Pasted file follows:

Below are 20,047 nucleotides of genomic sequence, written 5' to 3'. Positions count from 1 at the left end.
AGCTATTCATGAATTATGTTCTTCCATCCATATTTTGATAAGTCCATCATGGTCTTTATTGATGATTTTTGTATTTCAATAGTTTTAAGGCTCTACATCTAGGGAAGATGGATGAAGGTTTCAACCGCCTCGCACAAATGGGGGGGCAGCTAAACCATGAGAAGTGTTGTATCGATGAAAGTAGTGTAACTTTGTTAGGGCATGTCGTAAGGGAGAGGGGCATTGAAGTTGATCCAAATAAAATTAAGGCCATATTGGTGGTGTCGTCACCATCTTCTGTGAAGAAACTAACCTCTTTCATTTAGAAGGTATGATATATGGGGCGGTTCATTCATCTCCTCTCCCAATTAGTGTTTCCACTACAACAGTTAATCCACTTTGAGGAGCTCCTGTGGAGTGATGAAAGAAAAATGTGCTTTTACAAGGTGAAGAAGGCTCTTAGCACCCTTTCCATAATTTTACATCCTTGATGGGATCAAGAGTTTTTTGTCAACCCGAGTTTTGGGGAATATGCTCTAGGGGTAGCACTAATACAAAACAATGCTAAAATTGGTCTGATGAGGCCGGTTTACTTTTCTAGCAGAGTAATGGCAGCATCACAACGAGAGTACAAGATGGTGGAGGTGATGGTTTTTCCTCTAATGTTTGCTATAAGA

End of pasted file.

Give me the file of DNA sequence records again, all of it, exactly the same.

Below are 20,047 nucleotides of genomic sequence, written 5' to 3'. Positions count from 1 at the left end.
AGCTATTCATGAATTATGTTCTTCCATCCATATTTTGATAAGTCCATCATGGTCTTTATTGATGATTTTTGTATTTCAATAGTTTTAAGGCTCTACATCTAGGGAAGATGGATGAAGGTTTCAACCGCCTCGCACAAATGGGGGGGCAGCTAAACCATGAGAAGTGTTGTATCGATGAAAGTAGTGTAACTTTGTTAGGGCATGTCGTAAGGGAGAGGGGCATTGAAGTTGATCCAAATAAAATTAAGGCCATATTGGTGGTGTCGTCACCATCTTCTGTGAAGAAACTAACCTCTTTCATTTAGAAGGTATGATATATGGGGCGGTTCATTCATCTCCTCTCCCAATTAGTGTTTCCACTACAACAGTTAATCCACTTTGAGGAGCTCCTGTGGAGTGATGAAAGAAAAATGTGCTTTTACAAGGTGAAGAAGGCTCTTAGCACCCTTTCCATAATTTTACATCCTTGATGGGATCAAGAGTTTTTTGTCAACCCGAGTTTTGGGGAATATGCTCTAGGGGTAGCACTAATACAAAACAATGCTAAAATTGGTCTGATGAGGCCGGTTTACTTTTCTAGCAGAGTAATGGCAGCATCACAACGAGAGTACAAGATGGTGGAGGTGATGGTTTTTCCTCTAATGTTTGCTATAAGA